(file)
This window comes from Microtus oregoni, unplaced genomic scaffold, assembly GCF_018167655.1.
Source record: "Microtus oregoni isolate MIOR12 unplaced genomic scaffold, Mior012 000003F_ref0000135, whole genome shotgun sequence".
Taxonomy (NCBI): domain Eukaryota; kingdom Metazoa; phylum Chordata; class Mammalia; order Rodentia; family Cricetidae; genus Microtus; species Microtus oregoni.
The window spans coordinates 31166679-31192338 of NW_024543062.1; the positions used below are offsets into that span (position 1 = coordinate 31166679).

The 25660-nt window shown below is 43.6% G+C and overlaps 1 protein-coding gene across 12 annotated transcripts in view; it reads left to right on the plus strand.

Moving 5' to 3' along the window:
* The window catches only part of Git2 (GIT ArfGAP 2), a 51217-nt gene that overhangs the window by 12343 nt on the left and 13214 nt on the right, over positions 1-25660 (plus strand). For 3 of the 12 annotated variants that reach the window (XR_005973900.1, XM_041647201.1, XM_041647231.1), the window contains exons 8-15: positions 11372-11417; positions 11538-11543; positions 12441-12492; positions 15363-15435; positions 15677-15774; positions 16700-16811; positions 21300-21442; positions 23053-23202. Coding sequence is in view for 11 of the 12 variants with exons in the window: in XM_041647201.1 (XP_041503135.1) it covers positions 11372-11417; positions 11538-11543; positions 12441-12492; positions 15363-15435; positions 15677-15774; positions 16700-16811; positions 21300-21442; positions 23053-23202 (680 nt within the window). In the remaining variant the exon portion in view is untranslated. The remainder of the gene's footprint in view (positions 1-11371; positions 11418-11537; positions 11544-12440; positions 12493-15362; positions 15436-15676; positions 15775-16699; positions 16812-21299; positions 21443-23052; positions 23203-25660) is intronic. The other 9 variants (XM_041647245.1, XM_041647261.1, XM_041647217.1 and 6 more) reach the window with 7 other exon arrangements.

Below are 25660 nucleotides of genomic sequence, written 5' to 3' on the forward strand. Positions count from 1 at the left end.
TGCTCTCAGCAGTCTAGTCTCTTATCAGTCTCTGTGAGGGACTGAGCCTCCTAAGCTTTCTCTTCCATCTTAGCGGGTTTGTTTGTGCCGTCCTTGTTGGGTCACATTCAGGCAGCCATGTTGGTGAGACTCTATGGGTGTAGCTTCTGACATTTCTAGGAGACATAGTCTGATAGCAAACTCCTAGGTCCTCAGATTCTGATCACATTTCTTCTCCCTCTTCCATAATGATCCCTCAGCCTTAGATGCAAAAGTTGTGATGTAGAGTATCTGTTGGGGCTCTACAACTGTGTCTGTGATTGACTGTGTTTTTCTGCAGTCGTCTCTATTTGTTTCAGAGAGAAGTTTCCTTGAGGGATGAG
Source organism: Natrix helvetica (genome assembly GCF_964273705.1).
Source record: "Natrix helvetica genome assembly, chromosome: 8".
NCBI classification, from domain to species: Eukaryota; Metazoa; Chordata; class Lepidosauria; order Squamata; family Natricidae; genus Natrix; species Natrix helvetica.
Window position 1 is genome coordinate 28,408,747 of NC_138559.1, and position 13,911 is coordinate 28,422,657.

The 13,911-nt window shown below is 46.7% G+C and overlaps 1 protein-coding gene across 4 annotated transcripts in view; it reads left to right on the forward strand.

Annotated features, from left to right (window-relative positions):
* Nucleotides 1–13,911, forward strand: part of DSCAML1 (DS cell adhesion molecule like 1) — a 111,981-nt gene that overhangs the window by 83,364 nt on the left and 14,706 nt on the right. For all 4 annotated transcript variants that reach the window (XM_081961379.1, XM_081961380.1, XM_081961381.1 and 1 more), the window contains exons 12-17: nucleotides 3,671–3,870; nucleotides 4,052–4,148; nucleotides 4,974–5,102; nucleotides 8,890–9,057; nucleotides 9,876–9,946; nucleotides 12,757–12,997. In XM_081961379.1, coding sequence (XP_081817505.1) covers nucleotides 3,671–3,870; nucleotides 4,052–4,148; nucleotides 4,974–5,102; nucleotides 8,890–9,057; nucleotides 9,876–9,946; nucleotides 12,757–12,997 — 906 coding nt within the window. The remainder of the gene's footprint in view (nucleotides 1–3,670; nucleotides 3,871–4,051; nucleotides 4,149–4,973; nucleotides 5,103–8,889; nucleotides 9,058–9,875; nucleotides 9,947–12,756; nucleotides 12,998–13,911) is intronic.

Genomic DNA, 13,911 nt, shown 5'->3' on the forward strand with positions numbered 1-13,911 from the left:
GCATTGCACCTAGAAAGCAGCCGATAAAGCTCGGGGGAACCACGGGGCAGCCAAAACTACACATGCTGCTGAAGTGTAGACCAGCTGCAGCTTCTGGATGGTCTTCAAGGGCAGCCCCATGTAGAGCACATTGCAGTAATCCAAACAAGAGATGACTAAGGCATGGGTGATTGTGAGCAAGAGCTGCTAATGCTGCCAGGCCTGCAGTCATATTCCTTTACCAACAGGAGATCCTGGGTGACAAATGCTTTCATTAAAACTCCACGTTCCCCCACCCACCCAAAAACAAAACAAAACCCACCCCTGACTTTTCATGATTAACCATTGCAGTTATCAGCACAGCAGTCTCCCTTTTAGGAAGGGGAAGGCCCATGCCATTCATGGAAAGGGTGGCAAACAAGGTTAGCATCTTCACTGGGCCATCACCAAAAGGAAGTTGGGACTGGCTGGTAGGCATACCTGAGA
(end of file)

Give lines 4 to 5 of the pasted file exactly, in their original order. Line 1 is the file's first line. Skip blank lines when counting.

The window spans coordinates 31166679-31192338 of NW_024543062.1; the positions used below are offsets into that span (position 1 = coordinate 31166679).

The 25660-nt window shown below is 43.6% G+C and overlaps 1 protein-coding gene across 12 annotated transcripts in view; it reads left to right on the plus strand.